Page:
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Monday, September 23, 2013

Strategic CSR - Dodd-Frank

Unintended consequences are fascinating. They are also a good reason why the best intentions, when designed to upend centuries of economic evolution, often end up making the situation worse (see Strategic CSR – Jevons Paradox and, in particular, Strategic CSR – LED lights). The article in the url below extends this phenomenon to a clause of the Dodd-Frank legislation that is designed to curb CEO compensation:
“The irony is that it all came out of such a simple-sounding idea: requiring that the pay of a company’s chief executive be compared to the median salary of its employees. Carrying out the law may well result in costs that are just as obscene as the pay it is disclosing.”
This was a short clause (“only 140 words, in a bill that would eventually run about 2,300 pages”) that was inserted at the last minute with no Congressional debate. As with most hastily generated ideas, what seemed simple in conception is proving to be quite complex to implement in reality:
“What the section required was that all public companies disclose this median number on worker pay, placed side-by-side to the chief executive’s pay. What could be so hard about making such disclosure, right? It turns out plenty.”
The article identifies three main challenges for companies trying to respond genuinely to this provision, the first of which relates to how CEO compensation is actually calculated:
“We are decades past the time when manager compensation was simply what you received in a paycheck. Now, compensation includes options, pensions, 401(k) matches, health benefits, parking allowances and other various prerequisites. Calculating this all as one figure — and in particular valuing average stock options for employees as well as top executives — can be difficult.”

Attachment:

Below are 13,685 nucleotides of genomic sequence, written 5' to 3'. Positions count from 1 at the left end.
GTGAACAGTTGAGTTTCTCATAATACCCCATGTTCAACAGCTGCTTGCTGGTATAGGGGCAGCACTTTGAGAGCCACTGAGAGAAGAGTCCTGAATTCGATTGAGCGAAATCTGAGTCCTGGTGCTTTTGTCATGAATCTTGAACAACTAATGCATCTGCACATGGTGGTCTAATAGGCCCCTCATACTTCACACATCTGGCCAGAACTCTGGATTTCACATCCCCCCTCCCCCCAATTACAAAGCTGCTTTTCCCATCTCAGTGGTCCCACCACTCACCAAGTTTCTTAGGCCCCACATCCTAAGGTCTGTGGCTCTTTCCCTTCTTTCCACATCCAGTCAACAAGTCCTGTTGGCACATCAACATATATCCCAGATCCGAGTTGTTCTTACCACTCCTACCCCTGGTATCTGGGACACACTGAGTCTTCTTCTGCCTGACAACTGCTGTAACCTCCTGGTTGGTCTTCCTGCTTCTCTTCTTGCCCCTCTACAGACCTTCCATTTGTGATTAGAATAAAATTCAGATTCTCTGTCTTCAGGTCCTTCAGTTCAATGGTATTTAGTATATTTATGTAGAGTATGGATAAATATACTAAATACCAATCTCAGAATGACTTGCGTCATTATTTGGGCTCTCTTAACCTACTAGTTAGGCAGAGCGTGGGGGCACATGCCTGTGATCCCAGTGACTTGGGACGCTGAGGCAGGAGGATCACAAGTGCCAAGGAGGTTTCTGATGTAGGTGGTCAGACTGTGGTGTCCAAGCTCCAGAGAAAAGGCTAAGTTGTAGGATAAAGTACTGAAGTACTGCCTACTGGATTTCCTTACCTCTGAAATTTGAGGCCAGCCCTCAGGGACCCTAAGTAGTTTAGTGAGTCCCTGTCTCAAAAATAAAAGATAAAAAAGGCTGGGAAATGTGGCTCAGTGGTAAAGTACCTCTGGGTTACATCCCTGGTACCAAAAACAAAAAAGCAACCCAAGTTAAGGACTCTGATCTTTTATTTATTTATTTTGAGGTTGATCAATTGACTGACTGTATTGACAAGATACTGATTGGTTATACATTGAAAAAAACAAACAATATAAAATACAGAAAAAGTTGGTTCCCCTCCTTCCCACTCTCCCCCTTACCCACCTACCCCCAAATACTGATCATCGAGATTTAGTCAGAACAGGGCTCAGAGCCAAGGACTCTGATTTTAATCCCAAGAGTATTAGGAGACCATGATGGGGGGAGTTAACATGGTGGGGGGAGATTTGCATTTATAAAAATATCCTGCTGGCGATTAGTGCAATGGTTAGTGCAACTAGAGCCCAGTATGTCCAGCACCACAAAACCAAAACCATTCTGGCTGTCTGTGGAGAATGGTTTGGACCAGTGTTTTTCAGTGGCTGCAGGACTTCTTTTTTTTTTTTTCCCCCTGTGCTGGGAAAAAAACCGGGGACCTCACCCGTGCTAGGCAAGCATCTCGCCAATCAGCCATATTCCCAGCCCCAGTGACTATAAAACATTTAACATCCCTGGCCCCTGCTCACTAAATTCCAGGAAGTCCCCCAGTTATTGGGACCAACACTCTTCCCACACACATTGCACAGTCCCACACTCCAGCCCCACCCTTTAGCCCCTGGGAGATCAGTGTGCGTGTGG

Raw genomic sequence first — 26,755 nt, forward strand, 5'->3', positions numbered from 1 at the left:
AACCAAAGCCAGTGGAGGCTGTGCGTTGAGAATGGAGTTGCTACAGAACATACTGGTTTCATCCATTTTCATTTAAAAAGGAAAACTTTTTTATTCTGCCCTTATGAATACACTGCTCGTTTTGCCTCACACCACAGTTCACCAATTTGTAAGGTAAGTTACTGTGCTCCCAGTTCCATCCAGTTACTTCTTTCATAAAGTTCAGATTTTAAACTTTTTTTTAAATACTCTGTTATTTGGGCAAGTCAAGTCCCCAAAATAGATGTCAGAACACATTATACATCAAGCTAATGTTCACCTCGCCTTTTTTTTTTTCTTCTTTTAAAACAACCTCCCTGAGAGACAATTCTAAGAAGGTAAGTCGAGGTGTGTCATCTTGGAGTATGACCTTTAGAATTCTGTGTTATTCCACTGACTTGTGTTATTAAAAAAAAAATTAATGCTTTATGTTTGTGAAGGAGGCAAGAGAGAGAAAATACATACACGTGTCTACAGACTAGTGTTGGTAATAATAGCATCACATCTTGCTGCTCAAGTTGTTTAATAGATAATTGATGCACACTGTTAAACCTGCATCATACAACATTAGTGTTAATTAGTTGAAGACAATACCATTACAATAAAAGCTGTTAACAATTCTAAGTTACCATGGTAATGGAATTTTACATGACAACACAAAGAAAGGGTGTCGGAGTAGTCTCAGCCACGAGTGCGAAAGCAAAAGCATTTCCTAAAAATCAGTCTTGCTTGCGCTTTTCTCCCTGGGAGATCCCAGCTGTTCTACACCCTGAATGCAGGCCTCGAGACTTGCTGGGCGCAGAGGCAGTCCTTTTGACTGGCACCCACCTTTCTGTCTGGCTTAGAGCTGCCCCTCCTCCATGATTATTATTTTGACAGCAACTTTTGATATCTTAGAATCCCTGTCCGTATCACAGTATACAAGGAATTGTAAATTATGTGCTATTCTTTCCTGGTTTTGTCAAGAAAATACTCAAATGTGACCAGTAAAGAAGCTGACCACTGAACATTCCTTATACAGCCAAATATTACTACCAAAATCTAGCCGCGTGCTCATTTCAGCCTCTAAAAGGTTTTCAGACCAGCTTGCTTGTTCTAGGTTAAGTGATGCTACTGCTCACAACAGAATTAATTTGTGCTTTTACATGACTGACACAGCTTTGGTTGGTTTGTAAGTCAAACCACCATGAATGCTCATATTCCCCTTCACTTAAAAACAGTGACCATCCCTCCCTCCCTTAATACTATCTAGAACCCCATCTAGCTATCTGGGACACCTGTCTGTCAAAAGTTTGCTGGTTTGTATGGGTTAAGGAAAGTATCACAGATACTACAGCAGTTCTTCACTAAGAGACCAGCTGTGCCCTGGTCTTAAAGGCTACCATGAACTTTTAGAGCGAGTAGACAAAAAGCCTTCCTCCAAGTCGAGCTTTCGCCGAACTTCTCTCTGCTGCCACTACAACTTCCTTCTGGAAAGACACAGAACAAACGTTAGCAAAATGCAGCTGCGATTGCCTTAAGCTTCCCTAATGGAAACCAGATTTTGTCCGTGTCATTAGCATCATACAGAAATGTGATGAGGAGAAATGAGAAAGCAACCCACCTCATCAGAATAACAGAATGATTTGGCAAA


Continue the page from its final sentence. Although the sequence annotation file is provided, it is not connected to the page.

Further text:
The second problem relates to the fact that this issue of calculating compensation levels has now been extended to all employees:
“Take a multinational conglomerate with 50,000 employees across the globe. That company has the task of not only figuring out the total compensation provided to every employee, but it also has to collect and analyze this information, much of which is in different currencies. And some of this information collection is arguably prohibited by privacy rules in the European Union and other countries like Japan and Canada.”
The third problem relates to timing:
“The number will fluctuate from day to day [e.g., due to exchange rate movements]. The end result is that what was thought a simple calculation is turning into an exercise that could cost some companies millions.”
Not only is this provision of the legislation difficult and expensive to implement, but it is not clear that it will even achieve its intended goals:
“… compensation disclosure has been mandated in some form for decades. But instead of empowering shareholders, it has allowed executives to see what others are paid. This has led to a ‘Lake Wobegon’ effect in executive compensation, pushing each chief executive to demand to be paid ‘above average,’ and the result has been ever-increasing compensation.”
And there is significant anecdotal evidence that, whatever information is provided, is more likely to be misleading than informative:
“If global employees are included, the ratio will be exaggerated by relatively low-paid employees in less-developed countries. The end result is that companies are likely to spend millions for something that is likely to do nothing.”
As with most ill-thought-through, politically-motivated legislation, a solution has been delegated to the bureaucrats who understand the complexities the politicians failed to appreciate:
“Now, the whole mess is with the S.E.C. to sort out. The agency is expected to announce rule-making on this provision in the next few months.” [Note: The SEC voted in favor of requiring disclosure last Thursday, see:]
The article implies that they will be damned if they do and damned if they don’t:
“The hope of companies is that the S.E.C. cuts back on some of the more irrational components of the rule. … The statute, however, is strongly worded, saying the median should be calculated for ‘all employees.’ If the S.E.C. tries to water down the provision as the A.F.L.-C.I.O. suggests, it may lead to a lawsuit in court to strike the rule down by companies themselves.”
Another good day’s work in Congress completed.
Take care
David Chandler & Bill Werther
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A Simple Solution That Made a Hard Problem More Difficult
By Steven M. Davidoff
August 28, 2013
The New York Times
Late Edition – Final